Code Jumper: Teaching Kids With Vision Loss To Jump Into Programming
Programs that teach kids how to code are popular right now. But, what about kids who are blind or visually impaired? From the education desk this week, we take a look at Code Jumper, a new program that teaches kids basic coding skills regardless of their level of vision or experience.
Stephen Braswell couldn’t wait for his 10-year-old daughter, Grace, to try the new Code Jumper program.
“Because what’s daddy’s job? Do you remember what Daddy’s job is?” Stephen asked Grace.
“Writing code,” Grace responds.
“Yeah. So, it was interesting to me for two reasons. Because I write code and why else was it interesting to me? What’s something unique about you?” Stephen says.
“I have a visual impairment,” Grace answers.
She was born with no hands or feet and is visually impaired. But, in many ways she’s just like any other kid. Grace had a pair of black glasses sitting on her smiling face and she was still in her school uniform.
I met Grace and her dad before an event put on by non-profits Lighthouse Central Florida, which provides vision rehabilitation services, and Kentucky-based American Printing House for the Blind. The event was to demo the new Code Jumper game ahead of its debut at the Assistive Technology Association Conference in Orlando.
When I asked Grace what she thought a program like this could teach other kids. She told me, “That you can do anything if you try.”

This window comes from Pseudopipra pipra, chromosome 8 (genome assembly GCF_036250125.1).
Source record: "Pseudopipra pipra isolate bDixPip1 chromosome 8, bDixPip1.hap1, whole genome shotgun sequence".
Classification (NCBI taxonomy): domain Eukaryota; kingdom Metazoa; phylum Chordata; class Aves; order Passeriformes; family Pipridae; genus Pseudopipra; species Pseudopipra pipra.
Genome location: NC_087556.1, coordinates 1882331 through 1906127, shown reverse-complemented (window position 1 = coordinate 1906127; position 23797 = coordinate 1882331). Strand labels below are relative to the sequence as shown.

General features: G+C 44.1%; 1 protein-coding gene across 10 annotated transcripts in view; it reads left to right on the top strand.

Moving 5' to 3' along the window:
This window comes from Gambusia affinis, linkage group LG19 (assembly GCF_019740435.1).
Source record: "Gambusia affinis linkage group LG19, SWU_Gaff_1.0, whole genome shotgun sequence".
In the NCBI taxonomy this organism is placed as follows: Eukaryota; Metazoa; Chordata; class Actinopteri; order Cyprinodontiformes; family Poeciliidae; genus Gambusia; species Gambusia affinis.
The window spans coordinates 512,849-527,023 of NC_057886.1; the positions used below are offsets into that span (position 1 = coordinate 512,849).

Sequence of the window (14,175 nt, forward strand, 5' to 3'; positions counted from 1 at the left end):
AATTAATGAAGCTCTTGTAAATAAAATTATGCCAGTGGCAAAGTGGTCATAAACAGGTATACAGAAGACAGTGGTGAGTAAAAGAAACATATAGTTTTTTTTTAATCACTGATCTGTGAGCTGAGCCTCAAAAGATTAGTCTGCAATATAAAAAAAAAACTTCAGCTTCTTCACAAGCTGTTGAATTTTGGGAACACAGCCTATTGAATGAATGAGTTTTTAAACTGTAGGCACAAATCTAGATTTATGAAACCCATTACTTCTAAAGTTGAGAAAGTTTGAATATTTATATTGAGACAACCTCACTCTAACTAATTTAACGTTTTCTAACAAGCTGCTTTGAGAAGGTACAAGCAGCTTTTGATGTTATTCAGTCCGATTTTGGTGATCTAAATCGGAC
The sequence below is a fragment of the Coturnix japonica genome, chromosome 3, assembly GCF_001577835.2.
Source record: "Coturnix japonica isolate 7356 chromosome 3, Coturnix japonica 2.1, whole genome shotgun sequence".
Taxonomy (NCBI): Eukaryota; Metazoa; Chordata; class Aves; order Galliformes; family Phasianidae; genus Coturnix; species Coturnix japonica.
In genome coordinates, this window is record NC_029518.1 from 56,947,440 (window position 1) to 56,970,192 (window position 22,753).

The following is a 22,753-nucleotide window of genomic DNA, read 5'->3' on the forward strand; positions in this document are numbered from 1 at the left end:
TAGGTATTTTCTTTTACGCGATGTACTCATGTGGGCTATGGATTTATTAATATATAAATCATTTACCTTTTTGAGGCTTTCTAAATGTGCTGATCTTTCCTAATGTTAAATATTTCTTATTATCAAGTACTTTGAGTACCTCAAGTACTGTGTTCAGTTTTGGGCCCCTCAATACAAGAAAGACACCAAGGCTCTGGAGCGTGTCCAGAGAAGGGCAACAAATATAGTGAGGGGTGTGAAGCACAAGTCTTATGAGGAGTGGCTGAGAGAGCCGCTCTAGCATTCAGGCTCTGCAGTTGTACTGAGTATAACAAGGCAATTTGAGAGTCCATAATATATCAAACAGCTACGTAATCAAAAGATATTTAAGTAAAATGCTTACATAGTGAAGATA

“Yeah, what is it that we like to say in our family? Often we’ll say anything is possible. Right?” Stephen says. Grace shook her head in agreement.
Microsoft researchers in the United Kingdom developed Code Jumper to teach programming skills to children who are blind or with vision loss. And now they’re transferring the research and technology behind the program to American Printing House for the Blind.
Code Jumper is made up of a series of small white pods, about the size of a potato, each with two dials of the same color on top and one thick white wire sticking out the side. Kids connect the pods with the wires and each pod represents a statement in a computer program.
When the pods are set in the correct sequence the program creates music, or plays back a story. Letting kids know they’ve written the correct code. And if the code is wrong, the computer burps at you.
According to the National Federation for the Blind, more than 70 percent of adults with vision loss are unemployed.
Lighthouse’s Mike Fox is a software developer who also happens to be visually impaired.
“People who are blind can do this job. When I started programming, a friend of mine showed me his abilities. He was totally blind. I’m like, Wow that’s amazing, but there’s not enough people doing that,” Fox said.
Fox wishes there was a game like Code Jumper when he was growing up.
“To start off with a positive experience of, ‘hey here’s this fun thing.’ Then, later in life discover, ‘Wow, I can make a career out of something that I use
to enjoy doing just for the heck of it,” he said.
10-year-old Grace Braswell says her favorite part about Code Jumper was playing the song back. And one day she may grow up to be a computer programmer, but for now her dream is to move to Maine.
“And what are you going to do in Maine?” Stephen asked Grace.
“Raise and train sled dogs,” Grace replied.
For now, Code Jumper is only compatible with Windows computers and only available English. In the next four years, American Printing House for the Blind plans to launch the game worldwide and offer it in different languages.
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